Answer: Starting point for most will be the world-wide spread Gary Fisher dealers, the better part of them have 29" bikes for testing purposes, they're even listed on . For Europe, Nishiki dealers are an option as well. You could post on your local (MTBR) forum or even the 29" forum to ask for a testride, 29" riders are often ready to help a fellow rider out. State your location and body length, and you're as good as set.

Recovering couch patato
13,971 Posts
Question: I love my 29" bike, but not every shop yet carries spare tubes. I guess I better just ask for a road tube, as it's already the 700c size? It's made to stretch, right?
Answer: Correct, rubber stretches...till it tears. Using narrow tubes in a 29" tire would be like using a balloon in a football. The tiniest needle that passes the outer layer will make it blow. If purposely designed 29" tubes are unavailable, better first opt for 26" tubes that are meant for slightly wider tires, for instance a 26x2.2-2.5" tube for your 29x2.1" tire, to make up for the 10% larger 29" wheel. Some slight of hand, or just one extra hand from a riding buddy, will mount it up pretty easily, reliably, and be very affordable. 700c x 45mm tubes have been reported to work, but also to unannouncedly blow like a shotgun. Of course, these 45mm tube are not made to work for anything bigger, and why should they, 29" simply never existed before!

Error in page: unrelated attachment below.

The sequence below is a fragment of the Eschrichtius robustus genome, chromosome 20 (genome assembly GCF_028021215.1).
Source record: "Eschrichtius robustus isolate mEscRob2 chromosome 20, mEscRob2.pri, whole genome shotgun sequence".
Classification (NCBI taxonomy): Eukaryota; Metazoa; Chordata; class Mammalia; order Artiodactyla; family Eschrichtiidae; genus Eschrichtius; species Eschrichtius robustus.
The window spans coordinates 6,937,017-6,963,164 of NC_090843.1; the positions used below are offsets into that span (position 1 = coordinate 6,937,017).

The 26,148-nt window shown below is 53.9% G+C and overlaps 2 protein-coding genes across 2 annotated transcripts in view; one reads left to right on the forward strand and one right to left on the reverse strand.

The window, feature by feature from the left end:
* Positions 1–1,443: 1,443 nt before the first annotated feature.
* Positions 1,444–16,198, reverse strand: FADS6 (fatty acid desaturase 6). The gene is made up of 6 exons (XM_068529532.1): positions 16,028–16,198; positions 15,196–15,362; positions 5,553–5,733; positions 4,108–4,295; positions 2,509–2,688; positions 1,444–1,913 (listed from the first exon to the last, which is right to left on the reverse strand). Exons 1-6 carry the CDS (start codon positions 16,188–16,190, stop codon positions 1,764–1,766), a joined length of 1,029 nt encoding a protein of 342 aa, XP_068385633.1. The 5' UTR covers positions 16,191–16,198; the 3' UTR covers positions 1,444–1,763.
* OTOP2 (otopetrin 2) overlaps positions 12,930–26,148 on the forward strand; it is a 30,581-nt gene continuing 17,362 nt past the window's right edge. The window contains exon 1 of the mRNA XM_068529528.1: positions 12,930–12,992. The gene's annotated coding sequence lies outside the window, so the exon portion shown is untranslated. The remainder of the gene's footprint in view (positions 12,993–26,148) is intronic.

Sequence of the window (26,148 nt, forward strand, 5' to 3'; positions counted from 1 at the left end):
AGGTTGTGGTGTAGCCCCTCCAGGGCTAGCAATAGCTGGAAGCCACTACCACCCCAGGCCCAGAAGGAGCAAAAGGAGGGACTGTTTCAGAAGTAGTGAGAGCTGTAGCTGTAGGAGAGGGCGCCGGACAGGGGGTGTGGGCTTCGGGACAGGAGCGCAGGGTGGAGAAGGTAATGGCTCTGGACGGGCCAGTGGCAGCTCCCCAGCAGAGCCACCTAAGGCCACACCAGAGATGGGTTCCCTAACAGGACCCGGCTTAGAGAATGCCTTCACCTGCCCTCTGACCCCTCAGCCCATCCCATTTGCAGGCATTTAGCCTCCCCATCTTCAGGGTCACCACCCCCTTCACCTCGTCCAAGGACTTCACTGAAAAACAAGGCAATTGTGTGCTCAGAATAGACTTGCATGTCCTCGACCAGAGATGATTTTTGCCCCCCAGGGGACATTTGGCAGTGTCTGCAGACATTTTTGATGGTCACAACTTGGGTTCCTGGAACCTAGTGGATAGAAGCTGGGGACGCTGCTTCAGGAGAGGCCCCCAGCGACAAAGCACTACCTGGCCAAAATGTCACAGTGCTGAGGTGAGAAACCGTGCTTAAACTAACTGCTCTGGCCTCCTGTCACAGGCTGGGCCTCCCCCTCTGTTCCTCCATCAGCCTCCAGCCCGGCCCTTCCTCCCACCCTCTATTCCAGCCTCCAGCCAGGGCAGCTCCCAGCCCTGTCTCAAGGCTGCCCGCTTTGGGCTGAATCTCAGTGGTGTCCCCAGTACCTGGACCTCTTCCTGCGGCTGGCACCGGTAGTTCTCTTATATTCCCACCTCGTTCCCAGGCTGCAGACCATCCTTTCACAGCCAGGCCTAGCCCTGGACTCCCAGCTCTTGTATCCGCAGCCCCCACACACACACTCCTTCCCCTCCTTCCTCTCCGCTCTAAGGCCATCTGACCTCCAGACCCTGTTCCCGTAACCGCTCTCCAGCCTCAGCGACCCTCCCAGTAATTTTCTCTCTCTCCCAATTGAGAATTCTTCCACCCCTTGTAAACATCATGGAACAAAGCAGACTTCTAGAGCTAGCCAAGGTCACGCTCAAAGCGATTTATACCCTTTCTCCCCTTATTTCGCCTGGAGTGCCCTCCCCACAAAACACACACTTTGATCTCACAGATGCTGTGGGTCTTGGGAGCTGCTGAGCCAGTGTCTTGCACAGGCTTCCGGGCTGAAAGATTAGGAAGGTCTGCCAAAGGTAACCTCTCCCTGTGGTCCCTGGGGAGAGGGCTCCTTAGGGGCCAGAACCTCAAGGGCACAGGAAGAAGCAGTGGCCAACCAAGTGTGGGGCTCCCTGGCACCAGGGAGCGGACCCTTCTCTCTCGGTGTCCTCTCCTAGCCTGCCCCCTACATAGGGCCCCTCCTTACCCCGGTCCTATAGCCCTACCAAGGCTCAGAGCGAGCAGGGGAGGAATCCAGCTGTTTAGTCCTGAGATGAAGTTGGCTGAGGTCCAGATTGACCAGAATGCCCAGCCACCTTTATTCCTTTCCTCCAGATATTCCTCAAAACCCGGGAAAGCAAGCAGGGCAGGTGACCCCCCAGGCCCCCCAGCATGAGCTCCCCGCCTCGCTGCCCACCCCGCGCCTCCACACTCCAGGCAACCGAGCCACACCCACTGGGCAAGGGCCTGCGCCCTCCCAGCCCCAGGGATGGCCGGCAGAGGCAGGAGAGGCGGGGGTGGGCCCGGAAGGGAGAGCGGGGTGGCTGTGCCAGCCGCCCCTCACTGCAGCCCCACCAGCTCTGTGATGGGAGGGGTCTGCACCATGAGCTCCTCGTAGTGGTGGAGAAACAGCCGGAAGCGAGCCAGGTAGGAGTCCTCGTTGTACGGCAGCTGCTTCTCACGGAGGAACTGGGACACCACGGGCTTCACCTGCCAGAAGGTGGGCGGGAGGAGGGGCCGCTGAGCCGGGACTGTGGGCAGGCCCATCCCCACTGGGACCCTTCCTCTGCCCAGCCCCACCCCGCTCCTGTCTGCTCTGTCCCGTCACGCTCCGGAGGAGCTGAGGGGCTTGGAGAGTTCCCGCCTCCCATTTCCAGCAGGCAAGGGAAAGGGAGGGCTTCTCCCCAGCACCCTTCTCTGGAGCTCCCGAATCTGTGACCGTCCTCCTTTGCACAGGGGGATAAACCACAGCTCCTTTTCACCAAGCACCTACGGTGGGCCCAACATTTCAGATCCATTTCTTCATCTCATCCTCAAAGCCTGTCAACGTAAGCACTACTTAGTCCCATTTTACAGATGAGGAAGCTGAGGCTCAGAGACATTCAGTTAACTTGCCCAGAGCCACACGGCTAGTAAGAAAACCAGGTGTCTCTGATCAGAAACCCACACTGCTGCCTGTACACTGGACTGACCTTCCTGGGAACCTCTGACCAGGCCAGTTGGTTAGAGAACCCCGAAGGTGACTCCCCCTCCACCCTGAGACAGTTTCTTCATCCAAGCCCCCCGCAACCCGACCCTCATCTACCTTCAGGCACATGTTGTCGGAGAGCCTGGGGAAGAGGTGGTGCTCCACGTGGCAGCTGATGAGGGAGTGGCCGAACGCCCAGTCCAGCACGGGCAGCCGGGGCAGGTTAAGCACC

The Duuude, man...
3,533 Posts
Question: 29er's sound good, but there's not any choices for Frames or bikes, right? I mean, there is no way to have a different bike, every one is riding the same 1 or 2 bikes that are available, right?
Answer: No, there is a surprising number of frames and bikes and builders out there doing 29ers. Here's the "short" list in no particular order. I'm sure I missed several: -- Asylum (House branded Titus RX in Aluminum) (see Sofa Kings) (broken?) (Sofa King link in upper right) (limited I think) (not in thread but since they make Gunnar…) (not in thread but since we've seen 29"er Racer-x pics…) (not in thread, will they do custom?) (not in thread, will they do custom?) (not in thread, see Atlantis model)
Voodoo Cycles
Nicolai[email protected]@.efda0de
DaVinci 29" Tandems[email protected]@.efd9dc2

Cloxxki 20-4-4: I added and edited some

Recovering couch patato
13,971 Posts
Question: Since 29" seems to use road size rims, I guess it also rides much like a road or cyclo-cross bike, mostly useful for fast, smooth, LAME courses, huh?
Answer: Wheelsize affects ride characteristics for sure, yet BMX share the wheelsize with many folding bikes and even recumbents, so it's not exactly all-decisive. 29" owners say they like the way their bike allows them to ride up climbs they before were forced to walk, and ride down stuff they'd before would dare or just hike-a-bike. The severely improve stability (over 26" bikes) for most means that 29" allows them to ride more agressively and cross more extreme terrain more easily. Big rims = speed, fat tires = extreme. The combination of both opens up new riding oppotunities, and to it's users : more, bigger grins..

The Duuude, man...
3,533 Posts
Discussion Starter · #11 · (Edited)
Fork FAQ

Question: What about forks? What forks are available? Are they any good?